For most people though, once they've had the virus, they will get over it within 14 days.

The virus may be around for a couple of weeks afterwards, but generally they are not contagious after that point.

How long will the vaccine stay effective in someone's system once they've had it?

We have to watch this vaccine to see how long does it actually last. It may be that it needs regular boosting or regular updates. The flu jab gets updated every year.

But certainly, at the moment, it will release the problem we've got at the moment, which is that everyone is susceptible to being infected.

Is the Oxford-AstraZeneca vaccine safe and good? I've heard it's not as good as the Pfizer-BioNTech one.

All these vaccines that are allowed to be given to the population are safe and right to give.

It's very important if people are offered to the vaccine that they accept it.

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What percentage of people are not accepting the vaccine at the minute?

It's very early days, and the most people who are not accepting it are simply finding it difficult to get the right time to get there.

I would encourage people to accept the vaccine when they're offered.

My experience so far on our feedback is actually that there's a very high demand.

What happens to people that don't fall into the six categories of people who will be offered the vaccine?

The vaccine programme is split into a number of phases. Those who are in the first phase are those who are most likely to die or get really unwell, so it's important that they get the vaccine first. That's been really carefully worked out by the scientists and helped by modelling.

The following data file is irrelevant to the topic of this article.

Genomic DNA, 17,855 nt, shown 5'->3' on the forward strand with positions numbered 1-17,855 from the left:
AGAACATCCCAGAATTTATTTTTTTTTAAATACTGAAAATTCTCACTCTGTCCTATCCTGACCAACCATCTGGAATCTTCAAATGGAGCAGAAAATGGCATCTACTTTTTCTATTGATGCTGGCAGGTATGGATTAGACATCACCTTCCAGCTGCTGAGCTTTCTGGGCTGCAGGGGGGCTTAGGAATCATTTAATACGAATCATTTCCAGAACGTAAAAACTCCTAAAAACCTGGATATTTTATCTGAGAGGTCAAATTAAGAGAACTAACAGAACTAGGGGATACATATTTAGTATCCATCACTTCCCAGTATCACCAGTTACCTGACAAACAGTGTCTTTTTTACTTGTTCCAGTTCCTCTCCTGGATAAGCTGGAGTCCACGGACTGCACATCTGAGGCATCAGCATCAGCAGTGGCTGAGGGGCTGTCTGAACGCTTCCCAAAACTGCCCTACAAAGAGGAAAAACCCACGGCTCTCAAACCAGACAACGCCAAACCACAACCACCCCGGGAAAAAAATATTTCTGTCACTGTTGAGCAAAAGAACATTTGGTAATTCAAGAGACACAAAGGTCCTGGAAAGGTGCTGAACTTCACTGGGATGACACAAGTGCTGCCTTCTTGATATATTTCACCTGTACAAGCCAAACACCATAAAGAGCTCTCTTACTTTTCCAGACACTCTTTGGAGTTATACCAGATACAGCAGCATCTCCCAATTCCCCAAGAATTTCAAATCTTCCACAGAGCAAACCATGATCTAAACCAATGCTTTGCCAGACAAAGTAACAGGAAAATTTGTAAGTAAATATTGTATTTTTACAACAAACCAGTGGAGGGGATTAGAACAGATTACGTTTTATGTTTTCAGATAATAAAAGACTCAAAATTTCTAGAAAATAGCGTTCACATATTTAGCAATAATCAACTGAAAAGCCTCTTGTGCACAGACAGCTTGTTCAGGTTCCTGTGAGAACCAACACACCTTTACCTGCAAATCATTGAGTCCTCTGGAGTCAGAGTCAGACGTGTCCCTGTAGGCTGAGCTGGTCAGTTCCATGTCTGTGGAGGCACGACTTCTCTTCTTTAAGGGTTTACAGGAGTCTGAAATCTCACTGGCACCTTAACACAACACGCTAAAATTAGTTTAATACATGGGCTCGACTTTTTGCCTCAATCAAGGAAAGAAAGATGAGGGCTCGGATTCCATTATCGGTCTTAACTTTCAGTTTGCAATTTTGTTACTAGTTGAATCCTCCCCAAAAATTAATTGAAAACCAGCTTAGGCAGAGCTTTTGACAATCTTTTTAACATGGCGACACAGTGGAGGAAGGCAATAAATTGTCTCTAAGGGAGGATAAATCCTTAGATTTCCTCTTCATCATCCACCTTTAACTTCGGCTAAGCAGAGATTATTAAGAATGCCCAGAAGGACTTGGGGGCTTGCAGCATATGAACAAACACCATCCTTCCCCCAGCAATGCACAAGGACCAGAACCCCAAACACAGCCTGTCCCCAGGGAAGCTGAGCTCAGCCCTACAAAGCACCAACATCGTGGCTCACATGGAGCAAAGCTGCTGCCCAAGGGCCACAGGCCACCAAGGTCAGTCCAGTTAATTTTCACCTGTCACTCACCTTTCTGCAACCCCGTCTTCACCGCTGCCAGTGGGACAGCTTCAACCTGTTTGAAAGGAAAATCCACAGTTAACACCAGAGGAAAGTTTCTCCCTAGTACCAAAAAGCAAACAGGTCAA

Eventually it'll work its way through the population. And there are enough doses there to give most people a vaccination if the vaccine is registered for them.

Why aren't we vaccinating teachers and pupils first?

We've done a lot of study with teachers and students, and we know that young people are less likely to show severe forms of the virus.

For teachers, they are not likely to get as ill as the very old and those who are in clinically at-risk groups. So those are the people who must be vaccinated first, because they are most likely to die.

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My mum works in a shop, and people come in without masks and don't social distance. Will she get the vaccine soon?

It's really important that people at work are in secure locations where the employer makes sure they're well protected.

Good ventilation, face masks and social distancing are what's needed. We're pressing all the time that both people who are in places adhere to this secure behaviour, but also employers make sure that their employees are as secure as they should be.

Have you thought about 24-hour vaccinations?

The vaccinators are working very long hours at the moment. It's important that they're not getting very tired so they are clinically safe to give the vaccine.

We also need to ask people to come at normal hours to get the vaccine.

Why aren't we doing things like drive-through vaccinations here?

There's all sorts of ways of getting vaccination now, and this country is one of the fastest of the market in western Europe.

This is a massive programme of offering vaccine to millions of people.

Answers have been edited or shortened for clarity.